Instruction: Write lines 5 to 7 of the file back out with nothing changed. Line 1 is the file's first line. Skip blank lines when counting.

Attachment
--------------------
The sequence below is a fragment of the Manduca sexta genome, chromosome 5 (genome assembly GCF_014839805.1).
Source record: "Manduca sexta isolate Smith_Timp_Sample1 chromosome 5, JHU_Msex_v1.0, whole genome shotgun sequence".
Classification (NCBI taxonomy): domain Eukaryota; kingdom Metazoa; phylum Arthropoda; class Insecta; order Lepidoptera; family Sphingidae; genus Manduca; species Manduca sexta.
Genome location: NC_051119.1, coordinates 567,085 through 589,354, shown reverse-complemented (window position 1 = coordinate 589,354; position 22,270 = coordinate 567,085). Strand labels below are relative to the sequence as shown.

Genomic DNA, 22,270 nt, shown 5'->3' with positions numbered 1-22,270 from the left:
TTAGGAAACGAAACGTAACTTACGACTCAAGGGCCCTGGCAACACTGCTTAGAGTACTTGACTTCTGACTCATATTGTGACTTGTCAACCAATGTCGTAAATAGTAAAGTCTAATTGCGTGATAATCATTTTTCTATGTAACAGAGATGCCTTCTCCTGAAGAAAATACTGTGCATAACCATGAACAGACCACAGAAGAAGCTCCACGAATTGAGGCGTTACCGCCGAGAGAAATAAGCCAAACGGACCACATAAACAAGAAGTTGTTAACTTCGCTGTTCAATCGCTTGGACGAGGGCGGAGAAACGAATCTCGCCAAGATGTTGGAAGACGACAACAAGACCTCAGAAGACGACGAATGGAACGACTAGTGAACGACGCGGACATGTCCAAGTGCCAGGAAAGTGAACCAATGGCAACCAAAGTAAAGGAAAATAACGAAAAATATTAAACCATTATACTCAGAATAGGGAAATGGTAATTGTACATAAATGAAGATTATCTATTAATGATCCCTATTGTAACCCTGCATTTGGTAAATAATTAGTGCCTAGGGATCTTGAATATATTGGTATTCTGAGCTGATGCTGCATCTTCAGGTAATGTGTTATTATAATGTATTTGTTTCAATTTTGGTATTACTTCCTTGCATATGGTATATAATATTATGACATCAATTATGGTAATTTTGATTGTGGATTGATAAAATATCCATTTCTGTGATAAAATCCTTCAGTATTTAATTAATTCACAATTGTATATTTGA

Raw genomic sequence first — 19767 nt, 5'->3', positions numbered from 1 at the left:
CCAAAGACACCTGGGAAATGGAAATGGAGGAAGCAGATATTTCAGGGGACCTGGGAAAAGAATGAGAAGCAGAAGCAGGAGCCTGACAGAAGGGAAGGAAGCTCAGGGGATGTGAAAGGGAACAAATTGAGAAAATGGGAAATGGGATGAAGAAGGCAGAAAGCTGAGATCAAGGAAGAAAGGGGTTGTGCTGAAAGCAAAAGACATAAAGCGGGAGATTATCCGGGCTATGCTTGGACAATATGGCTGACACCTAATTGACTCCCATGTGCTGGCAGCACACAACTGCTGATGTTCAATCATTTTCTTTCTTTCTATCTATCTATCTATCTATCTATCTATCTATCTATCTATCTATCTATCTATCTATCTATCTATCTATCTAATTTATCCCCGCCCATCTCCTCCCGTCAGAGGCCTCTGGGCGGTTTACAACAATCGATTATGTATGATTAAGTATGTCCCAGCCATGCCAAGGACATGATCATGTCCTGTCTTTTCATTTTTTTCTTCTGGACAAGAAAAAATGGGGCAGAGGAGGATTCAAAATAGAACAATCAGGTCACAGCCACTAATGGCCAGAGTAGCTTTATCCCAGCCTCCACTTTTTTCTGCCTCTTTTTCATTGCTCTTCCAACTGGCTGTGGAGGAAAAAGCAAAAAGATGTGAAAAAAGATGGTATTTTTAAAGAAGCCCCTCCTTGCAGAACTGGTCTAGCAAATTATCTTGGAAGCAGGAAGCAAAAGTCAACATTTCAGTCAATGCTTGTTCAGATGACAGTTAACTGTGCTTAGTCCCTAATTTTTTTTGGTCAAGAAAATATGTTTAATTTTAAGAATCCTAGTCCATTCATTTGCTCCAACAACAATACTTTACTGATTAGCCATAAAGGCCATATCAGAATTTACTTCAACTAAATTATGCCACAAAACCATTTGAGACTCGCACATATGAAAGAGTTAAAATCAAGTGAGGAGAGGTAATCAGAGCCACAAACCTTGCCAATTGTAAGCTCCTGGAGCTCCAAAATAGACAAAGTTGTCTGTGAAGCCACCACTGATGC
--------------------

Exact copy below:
Genomic DNA, 22,270 nt, shown 5'->3' with positions numbered 1-22,270 from the left:
TTAGGAAACGAAACGTAACTTACGACTCAAGGGCCCTGGCAACACTGCTTAGAGTACTTGACTTCTGACTCATATTGTGACTTGTCAACCAATGTCGTAAATAGTAAAGTCTAATTGCGTGATAATCATTTTTCTATGTAACAGAGATGCCTTCTCCTGAAGAAAATACTGTGCATAACCATGAACAGACCACAGAAGAAGCTCCACGAATTGAGGCGTTACCGCCGAGAGAAATAAGCCAAACGGACCACATAAACAAGAAGTTGTTAACTTCGCTGTTCAATCGCTTGGACGAGGGCGGAGAAACGAATCTCGCCAAGATGTTGGAAGACGACAACAAGACCTCAGAAGACGACGAATGGAACGACTAGTGAACGACGCGGACATGTCCAAGTGCCAGGAAAGTGAACCAATGGCAACCAAAGTAAAGGAAAATAACGAAAAATATTAAACCATTATACTCAGAATAGGGAAATGGTAATTGTACATAAATGAAGATTATCTATTAATGATCCCTATTGTAACCCTGCATTTGGTAAATAATTAGTGCCTAGGGATCTTGAATATATTGGTATTCTGAGCTGATGCTGCATCTTCAGGTAATGTGTTATTATAATGTATTTGTTTCAATTTTGGTATTACTTCCTTGCATATGGTATATAATATTATGACATCAATTATGGTAATTTTGATTGTGGATTGATAAAATATCCATTTCTGTGATAAAATCCTTCAGTATTTAATTAATTCACAATTGTATATTTGA

Raw genomic sequence first — 19767 nt, 5'->3', positions numbered from 1 at the left: